FIG. 5 depicts an example Notation 3 (N3) document specifying a resource description framework (RDF) graph, a schematic block diagram illustrating the RDF graph, and a schematic block diagram depicting an exemplary abstract representation of an RDF graph in accordance with embodiments of the present disclosure. Referring to FIG. 5, the sample RDF data 502 is shown in N3 format and specifies 4 RDF statements. The sample RDF graph 504 depicts the RDF statements specified by the example RDF data 502 as a directed graph mapping subject vertices to object vertices. The sample reified RDF graph 506 depicts a reified graph representation of the 4 RDF statements specified by the RDF data 502. The reification of the graph specified in RDF data 502 illustrated by graph 506 is an embodiment of how an RDF graph may be represented in a graph database in accordance with the present disclosure, although others may be used. In this illustration, there is a vertex for every unique subject, predicate, and object value present in the RDF graph, as well as a vertex for every statement. In addition to vertices, there are edges from every RDF node vertex to the statements that reference them, and edges from every statement vertex to every RDF node vertex for every RDF node the statement mentions. RDF graph data is one type of graph data that can be represented in accordance with the present disclosure, however, any graph data comprised of vertices and edges can be represented in accordance with the present disclosure.

FIG. 6 depicts an example SPARQL protocol and RDF query language (SPARQL) query and a schematic block diagram depicting an exemplary abstract representation of a series of firing steps in executing a SPARQL query 602 over an RDF graph in accordance with embodiments of the present disclosure. The SPARQL query 602 specifies two basic graph patterns that must be satisfied with a join condition on the subject for matching statements. SPARQL queries are an example of query semantics that can be implemented in accordance with the present disclosure. It is noted that other query semantics may also be implemented in accordance with the present disclosure.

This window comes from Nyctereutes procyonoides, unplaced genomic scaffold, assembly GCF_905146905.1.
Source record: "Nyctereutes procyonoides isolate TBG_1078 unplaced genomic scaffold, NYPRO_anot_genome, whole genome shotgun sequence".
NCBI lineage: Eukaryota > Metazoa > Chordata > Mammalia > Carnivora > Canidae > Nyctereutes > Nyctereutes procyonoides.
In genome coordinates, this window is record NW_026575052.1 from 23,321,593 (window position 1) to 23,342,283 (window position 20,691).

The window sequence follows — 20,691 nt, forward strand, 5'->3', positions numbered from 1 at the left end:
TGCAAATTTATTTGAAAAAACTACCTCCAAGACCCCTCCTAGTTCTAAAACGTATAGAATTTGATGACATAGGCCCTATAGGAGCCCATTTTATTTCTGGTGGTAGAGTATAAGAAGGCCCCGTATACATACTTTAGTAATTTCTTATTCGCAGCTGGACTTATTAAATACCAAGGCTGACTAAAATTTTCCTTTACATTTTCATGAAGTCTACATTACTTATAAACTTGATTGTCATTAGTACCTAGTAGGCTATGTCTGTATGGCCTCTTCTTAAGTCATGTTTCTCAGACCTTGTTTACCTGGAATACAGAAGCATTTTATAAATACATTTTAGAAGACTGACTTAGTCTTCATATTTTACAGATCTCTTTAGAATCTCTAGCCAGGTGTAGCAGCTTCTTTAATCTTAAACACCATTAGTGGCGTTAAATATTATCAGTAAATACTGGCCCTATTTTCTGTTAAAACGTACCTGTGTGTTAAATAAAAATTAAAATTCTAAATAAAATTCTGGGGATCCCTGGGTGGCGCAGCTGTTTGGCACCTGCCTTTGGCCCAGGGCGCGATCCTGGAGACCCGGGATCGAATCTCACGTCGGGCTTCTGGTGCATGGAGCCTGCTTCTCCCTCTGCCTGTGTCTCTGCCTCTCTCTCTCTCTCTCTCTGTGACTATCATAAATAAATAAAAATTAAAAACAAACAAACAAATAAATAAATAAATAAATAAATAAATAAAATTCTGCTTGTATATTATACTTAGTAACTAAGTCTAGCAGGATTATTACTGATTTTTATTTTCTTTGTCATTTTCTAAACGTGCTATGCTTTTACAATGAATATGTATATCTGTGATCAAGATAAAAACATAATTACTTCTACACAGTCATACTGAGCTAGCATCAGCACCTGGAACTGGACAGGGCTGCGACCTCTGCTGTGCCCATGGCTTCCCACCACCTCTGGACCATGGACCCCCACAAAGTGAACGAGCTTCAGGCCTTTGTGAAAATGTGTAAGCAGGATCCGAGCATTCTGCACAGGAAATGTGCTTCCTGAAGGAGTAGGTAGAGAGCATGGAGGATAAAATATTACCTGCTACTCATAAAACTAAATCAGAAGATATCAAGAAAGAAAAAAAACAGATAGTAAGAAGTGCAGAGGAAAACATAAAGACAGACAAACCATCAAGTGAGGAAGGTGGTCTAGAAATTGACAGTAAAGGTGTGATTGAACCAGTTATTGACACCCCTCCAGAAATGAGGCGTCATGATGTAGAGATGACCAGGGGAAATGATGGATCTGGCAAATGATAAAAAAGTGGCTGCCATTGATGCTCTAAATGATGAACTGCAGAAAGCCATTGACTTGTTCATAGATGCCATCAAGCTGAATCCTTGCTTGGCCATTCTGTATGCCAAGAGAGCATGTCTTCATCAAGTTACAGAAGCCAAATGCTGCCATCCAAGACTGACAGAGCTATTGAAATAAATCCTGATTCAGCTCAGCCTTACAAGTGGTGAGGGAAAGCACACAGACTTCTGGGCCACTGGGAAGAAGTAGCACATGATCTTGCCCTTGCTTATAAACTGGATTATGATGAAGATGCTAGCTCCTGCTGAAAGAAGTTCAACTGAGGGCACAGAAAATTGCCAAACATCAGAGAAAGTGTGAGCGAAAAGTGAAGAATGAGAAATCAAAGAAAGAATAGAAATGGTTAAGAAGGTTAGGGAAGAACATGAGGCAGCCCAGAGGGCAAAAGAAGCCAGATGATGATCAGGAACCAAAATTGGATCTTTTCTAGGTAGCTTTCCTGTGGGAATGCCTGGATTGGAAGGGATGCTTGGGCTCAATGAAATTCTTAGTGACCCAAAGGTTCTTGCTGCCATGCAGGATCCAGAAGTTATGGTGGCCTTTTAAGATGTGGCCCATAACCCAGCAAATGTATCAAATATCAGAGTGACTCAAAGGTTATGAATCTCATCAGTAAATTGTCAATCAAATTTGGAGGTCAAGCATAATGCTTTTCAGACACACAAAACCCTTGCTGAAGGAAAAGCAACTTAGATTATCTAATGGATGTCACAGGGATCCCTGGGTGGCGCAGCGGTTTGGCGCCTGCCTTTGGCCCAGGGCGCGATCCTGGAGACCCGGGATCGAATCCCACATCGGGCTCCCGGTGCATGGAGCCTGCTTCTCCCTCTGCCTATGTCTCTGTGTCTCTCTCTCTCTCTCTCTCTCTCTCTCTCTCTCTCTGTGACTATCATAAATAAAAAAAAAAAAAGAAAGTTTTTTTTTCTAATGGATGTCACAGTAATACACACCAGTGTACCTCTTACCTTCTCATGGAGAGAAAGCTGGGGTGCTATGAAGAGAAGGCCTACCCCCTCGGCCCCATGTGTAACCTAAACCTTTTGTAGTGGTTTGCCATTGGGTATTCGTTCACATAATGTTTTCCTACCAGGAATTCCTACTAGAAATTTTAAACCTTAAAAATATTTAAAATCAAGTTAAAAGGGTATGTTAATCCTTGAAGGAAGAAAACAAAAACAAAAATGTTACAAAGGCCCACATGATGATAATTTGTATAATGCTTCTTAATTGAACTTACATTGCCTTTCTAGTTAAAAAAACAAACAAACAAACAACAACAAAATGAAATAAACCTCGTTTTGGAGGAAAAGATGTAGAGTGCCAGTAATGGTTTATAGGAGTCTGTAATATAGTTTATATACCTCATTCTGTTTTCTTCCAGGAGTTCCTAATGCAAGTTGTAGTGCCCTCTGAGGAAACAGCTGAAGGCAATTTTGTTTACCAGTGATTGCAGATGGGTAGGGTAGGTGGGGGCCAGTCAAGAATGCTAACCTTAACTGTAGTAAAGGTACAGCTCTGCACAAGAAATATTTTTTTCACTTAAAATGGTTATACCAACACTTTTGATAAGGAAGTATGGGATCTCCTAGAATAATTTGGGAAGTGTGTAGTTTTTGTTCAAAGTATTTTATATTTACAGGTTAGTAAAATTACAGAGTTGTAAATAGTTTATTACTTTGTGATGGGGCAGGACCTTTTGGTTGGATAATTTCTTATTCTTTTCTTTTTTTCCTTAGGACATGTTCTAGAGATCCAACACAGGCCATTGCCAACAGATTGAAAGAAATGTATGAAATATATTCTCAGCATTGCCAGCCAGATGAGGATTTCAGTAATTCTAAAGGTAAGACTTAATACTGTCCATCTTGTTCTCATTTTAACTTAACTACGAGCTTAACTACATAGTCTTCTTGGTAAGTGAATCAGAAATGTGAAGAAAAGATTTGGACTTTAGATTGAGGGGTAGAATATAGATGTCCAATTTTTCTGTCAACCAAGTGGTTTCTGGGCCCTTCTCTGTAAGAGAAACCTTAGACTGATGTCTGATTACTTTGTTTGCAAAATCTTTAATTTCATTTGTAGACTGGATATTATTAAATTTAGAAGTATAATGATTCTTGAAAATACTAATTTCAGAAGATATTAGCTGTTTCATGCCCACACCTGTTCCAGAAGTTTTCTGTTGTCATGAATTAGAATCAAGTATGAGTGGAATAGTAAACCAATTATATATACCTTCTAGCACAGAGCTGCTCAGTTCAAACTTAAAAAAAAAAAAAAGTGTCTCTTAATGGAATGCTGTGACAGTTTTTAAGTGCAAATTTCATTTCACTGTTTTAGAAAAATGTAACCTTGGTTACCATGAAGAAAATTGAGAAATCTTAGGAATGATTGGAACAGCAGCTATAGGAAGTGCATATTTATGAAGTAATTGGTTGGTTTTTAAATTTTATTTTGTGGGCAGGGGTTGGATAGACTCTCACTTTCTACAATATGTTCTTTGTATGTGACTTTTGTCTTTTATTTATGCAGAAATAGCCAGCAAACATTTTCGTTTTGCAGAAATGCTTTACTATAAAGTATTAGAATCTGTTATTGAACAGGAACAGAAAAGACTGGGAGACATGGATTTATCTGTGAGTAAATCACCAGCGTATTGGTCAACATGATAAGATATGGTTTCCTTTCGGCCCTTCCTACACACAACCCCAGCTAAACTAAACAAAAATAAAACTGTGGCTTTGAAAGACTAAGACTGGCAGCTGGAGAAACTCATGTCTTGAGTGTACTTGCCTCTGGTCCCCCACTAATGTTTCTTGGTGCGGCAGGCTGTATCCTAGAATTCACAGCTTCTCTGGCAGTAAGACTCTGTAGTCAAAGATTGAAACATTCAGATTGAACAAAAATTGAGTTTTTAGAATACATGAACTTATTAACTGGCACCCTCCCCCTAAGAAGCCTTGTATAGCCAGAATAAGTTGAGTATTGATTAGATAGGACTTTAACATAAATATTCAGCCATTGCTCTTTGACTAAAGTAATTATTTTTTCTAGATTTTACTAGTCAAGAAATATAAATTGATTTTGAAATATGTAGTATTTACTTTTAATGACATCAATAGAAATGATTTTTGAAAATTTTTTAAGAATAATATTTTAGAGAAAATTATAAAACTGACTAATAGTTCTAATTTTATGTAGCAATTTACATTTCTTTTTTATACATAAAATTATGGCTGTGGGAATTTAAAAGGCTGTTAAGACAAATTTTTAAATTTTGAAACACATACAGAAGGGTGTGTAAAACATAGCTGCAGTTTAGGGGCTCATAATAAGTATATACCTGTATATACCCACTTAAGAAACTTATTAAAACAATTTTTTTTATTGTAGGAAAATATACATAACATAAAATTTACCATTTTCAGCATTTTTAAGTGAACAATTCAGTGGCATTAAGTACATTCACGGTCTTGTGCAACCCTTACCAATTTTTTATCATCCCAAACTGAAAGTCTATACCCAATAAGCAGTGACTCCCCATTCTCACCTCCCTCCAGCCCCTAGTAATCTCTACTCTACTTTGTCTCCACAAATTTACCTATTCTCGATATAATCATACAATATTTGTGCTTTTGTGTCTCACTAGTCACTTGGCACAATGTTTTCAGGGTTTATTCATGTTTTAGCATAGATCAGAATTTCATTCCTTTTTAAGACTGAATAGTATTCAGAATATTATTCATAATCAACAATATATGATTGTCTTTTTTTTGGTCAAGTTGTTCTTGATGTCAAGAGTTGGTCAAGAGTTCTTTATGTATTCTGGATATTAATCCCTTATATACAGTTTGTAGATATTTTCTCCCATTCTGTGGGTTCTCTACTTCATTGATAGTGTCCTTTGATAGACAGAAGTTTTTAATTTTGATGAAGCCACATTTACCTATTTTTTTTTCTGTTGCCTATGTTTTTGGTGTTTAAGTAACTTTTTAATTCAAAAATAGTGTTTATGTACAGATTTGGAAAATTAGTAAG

A sample query firing pattern 604 shows an example execution of the query 602. In this diagram, activated but not ready to fire vertices are shown by a single line circle 606, while activated and ready to fire vertices are shown by a double line circle 608. In the first step 610, the literals from the basic graph patterns in the query 602 may be activated and fired with the indicated condition value passed along in the activation message. For example, the “<p1>” vertex in the first step 610 fires an activation message along its two edges with an associated condition value of “1”. In the second step 612 the vertices may receive the activation messages, sum them, and determine if they should fire. The “ST1” and “ST3” vertices may both receive messages summing to 3, and may fire activation messages indicating that they satisfied the condition 1 for that query step. The “ST2” vertex may receive messages summing to 7 and fire an activation message indicating it satisfied the condition 2 for that query step. The vertex “ST4” may receive a single message with the value of 3 and may fail to satisfy any conditions in this query step and so does not fire any activation messages. In the third and final step in the execution of the query 614, the “<s1>” vertex receives activation messages summing to 3, while the “<s2>” vertex receives only a single activation message with a value of 1. The “<s1>” vertex is shown as activated and ready to fire 608 as it satisfies the final condition of the query and represents a solution to the query. The “<s2>” vertex is shown only as activated as it fails to satisfy the final condition of the query and is not a valid solution to the query.

FIG. 7 is an example schematic block diagram depicting an example query trace graph generated by executing a graph query 702 over an RDF graph and a sample SPARQL query in accordance with embodiments of the present disclosure. Referring to FIG. 7, the execution trace graph was generated by the execution of a query 702. The SPARQL query 704 was executed to generate this trace. The trace graph 702 represents a valid solution to the query and may be just a portion of the trace graph generated by the execution of the query. In the trace graph, some of the vertexes represent variable values mentioned in the query. The vertex “ST5” labeled as 710 at the bottom of the graph represents the value ?a in the query 704 and can be identified by its depth in the trace graph and by the sum of the conditions that activated it, 3. The vertex “ST6,” labeled as 712, represents the value ?b in the query 704 and can be identified by its depth in the trace graph and by the sum of the conditions that activated it, 4. The vertex “:1,” labeled as 708, represents the value ?o2 in the query 704 and can be identified by its depth in the trace graph and by the sum of the conditions that activated it, 1. Finally, the vertex <s1>, labeled as 706, represents the value ?s in the query 704 and can be identified by its depth in the trace graph and the sum of the conditions that activated it, 3.